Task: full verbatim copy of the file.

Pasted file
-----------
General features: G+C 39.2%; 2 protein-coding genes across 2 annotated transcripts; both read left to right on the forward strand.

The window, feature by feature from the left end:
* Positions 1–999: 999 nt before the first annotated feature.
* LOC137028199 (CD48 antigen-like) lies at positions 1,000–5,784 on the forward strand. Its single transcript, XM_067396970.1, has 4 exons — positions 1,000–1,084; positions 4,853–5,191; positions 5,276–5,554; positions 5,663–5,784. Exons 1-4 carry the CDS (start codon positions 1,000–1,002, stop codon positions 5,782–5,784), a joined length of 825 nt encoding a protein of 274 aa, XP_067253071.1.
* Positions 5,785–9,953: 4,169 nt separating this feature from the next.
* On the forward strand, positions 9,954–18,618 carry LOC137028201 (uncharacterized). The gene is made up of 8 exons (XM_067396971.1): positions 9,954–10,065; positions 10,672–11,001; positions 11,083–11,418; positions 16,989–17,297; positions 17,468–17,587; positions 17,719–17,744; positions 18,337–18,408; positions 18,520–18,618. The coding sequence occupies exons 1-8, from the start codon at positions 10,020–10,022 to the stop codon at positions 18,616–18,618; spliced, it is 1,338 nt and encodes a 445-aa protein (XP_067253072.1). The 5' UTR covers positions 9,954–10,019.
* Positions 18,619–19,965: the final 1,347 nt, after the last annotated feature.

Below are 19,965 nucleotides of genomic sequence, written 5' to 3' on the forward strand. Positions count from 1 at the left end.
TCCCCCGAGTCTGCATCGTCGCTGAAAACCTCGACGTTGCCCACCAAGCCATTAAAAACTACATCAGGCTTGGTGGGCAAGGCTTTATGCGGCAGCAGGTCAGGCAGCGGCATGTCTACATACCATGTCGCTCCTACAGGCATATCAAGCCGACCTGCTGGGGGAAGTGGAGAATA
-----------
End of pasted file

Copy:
General features: G+C 39.2%; 2 protein-coding genes across 2 annotated transcripts; both read left to right on the forward strand.

The window, feature by feature from the left end:
* Positions 1–999: 999 nt before the first annotated feature.
* LOC137028199 (CD48 antigen-like) lies at positions 1,000–5,784 on the forward strand. Its single transcript, XM_067396970.1, has 4 exons — positions 1,000–1,084; positions 4,853–5,191; positions 5,276–5,554; positions 5,663–5,784. Exons 1-4 carry the CDS (start codon positions 1,000–1,002, stop codon positions 5,782–5,784), a joined length of 825 nt encoding a protein of 274 aa, XP_067253071.1.
* Positions 5,785–9,953: 4,169 nt separating this feature from the next.
* On the forward strand, positions 9,954–18,618 carry LOC137028201 (uncharacterized). The gene is made up of 8 exons (XM_067396971.1): positions 9,954–10,065; positions 10,672–11,001; positions 11,083–11,418; positions 16,989–17,297; positions 17,468–17,587; positions 17,719–17,744; positions 18,337–18,408; positions 18,520–18,618. The coding sequence occupies exons 1-8, from the start codon at positions 10,020–10,022 to the stop codon at positions 18,616–18,618; spliced, it is 1,338 nt and encodes a 445-aa protein (XP_067253072.1). The 5' UTR covers positions 9,954–10,019.
* Positions 18,619–19,965: the final 1,347 nt, after the last annotated feature.

Below are 19,965 nucleotides of genomic sequence, written 5' to 3' on the forward strand. Positions count from 1 at the left end.
TCCCCCGAGTCTGCATCGTCGCTGAAAACCTCGACGTTGCCCACCAAGCCATTAAAAACTACATCAGGCTTGGTGGGCAAGGCTTTATGCGGCAGCAGGTCAGGCAGCGGCATGTCTACATACCATGTCGCTCCTACAGGCATATCAAGCCGACCTGCTGGGGGAAGTGGAGAATA